Thursday, May 9, 2013

Experiences With Schools

Just a little catch up about my recent experience with schools, one a high school and one a university.

Last Friday I spoke to seven classes of students at a local high school. I was scheduled for 5  but another teacher had heard about what I was doing and ask me if I would speak to his classes at the end of the day. The first 5 periods went very well. Vicki was there and she really made a impact. She brought pictures of her son and told the students that I was lucky, I could see and hold my son, he got a chance to find recovery. She only had pictures and letters to remember her son.She read a very touching letter her son wrote her less than 6 months before he died. Vicki was wonderful to share all of this with the class. This was the first time she had spoken publicly about her son's death to a group.

You never know what will happen when speaking to students. All day I saw students dabbing at tears in their eyes. Who knows what is going on in their life to react like this. I let them know publicly no one has to go through loving an addict alone.

I changed my presentation from what is posted on YouTube. I made it even more personal and no slides. Just me telling a story about what poor choices and addiction leads too in life.

A couple of story's about what happened that day. A student after I was all done and the room was empty, just me picking up my papers, she came in stood and front of me and she said, "Today is day 14." No explanation is needed. Maybe it isn't politically correct in schools but I hugged her. Ask her how she was doing and she said she is going to Ala-Teen meetings. At the end of one class presentation a student hung around and come up to me, his lip was quivering, He stuck out his hand to shake my hand. I shook his hand, he held on long and then bolted from the room not saying a word. A student came to me after all of this had happened and during the presentation I ask everyone to go home and talk to their parents about drugs. A girl comes back to me and says she had called her mom on the phone to tell her about my talk. Her mom told her to find me and thank me for what I had done and that she had heard of me and seen my blog. So she was coming in to tell me what her mom said. I usually turn off my phone during these days and when I turned it back on I had a message, a student had left me a message. He wanted to make a donation to my son and I. I then spoke to him on the phone and ask him to make that donation to The Partnership or another organization that helps addicts struggling today to find recovery.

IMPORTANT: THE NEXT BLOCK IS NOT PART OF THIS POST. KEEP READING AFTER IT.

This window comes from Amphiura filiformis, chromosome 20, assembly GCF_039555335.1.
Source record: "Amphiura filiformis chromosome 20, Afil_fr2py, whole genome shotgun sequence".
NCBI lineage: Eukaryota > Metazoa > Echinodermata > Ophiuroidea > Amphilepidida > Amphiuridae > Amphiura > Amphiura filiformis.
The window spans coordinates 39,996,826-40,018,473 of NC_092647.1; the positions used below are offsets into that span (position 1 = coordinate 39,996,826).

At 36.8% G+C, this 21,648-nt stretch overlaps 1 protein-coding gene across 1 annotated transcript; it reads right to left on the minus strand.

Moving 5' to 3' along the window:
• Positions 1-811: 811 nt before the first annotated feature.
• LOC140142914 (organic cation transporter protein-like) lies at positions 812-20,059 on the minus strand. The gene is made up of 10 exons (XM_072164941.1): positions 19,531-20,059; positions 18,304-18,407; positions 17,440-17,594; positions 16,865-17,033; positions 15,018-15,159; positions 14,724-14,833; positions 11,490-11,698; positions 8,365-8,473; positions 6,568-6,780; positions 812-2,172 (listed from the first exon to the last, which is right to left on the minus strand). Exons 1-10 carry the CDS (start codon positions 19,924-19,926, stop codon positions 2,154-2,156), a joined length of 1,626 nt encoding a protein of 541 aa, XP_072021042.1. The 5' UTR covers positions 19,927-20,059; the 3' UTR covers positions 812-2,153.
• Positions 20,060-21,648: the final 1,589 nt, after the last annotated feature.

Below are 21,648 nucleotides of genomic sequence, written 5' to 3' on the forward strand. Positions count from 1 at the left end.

THANK YOU VICKI, for what you did that day. You are brave, you are strong and you made a difference that morning in the lives of students. You did well by Travis, I know he would have been proud.

New story. Last Fall a student at Bournemouth University located in the United Kingdom ask if she could interview me for her university project. We exchanged e-mails and she interviewed me on Skype. Stacey Amer is a journalism student at BU. Her paper on the effects of addiction on a family was re-written and published on the university's website under lifestyle and health. You can find her article here: The Young Still Use; A Parents Perspective

It's hard to know for sure if I have a long term effect on those I speak too about this subject. But I choose to believe that it is helping them so I am going to keep at it until I run out of places that will have me.

Off the school subject here is a video of the First Call Gratitude Luncheon. I attended this luncheon a few weeks ago.  William Moyers Jr. was the keynote speaker. At the 1:20 mark you can see a picture of Vicki and I together. I'm the ugly guy in the middle and she is the beautiful lady in red.


Annette said...

How rewarding. You ARE making a difference and I love your will keep going to schools until they don't want you anymore. Yes. Please do.

DDD said...

Ron you are a rock star! Doing what you're doing will definitely make a difference. Maybe not in every kid, but if you get through to even a small percentage, that's a huge victory, right? Keep it up, my friend. It's worth every minute of time we spend trying to educate kids and parents. And trying to break the stigma. You are a good soul!

Syd said...

What an awesome service this is. So glad that you are touching lives that need help. Thank you.

Anonymous said...

Your talks with students are so important. I'm glad that you are committed to doing this. For those of us who read your blog, can you write about what specifically your son did to help himself get sober? What helped him then and does he do anything special now in order to continue being sober? (I apologize if you've already written about this)


Dad and Mom said...


I will write a post soon to answer that question.

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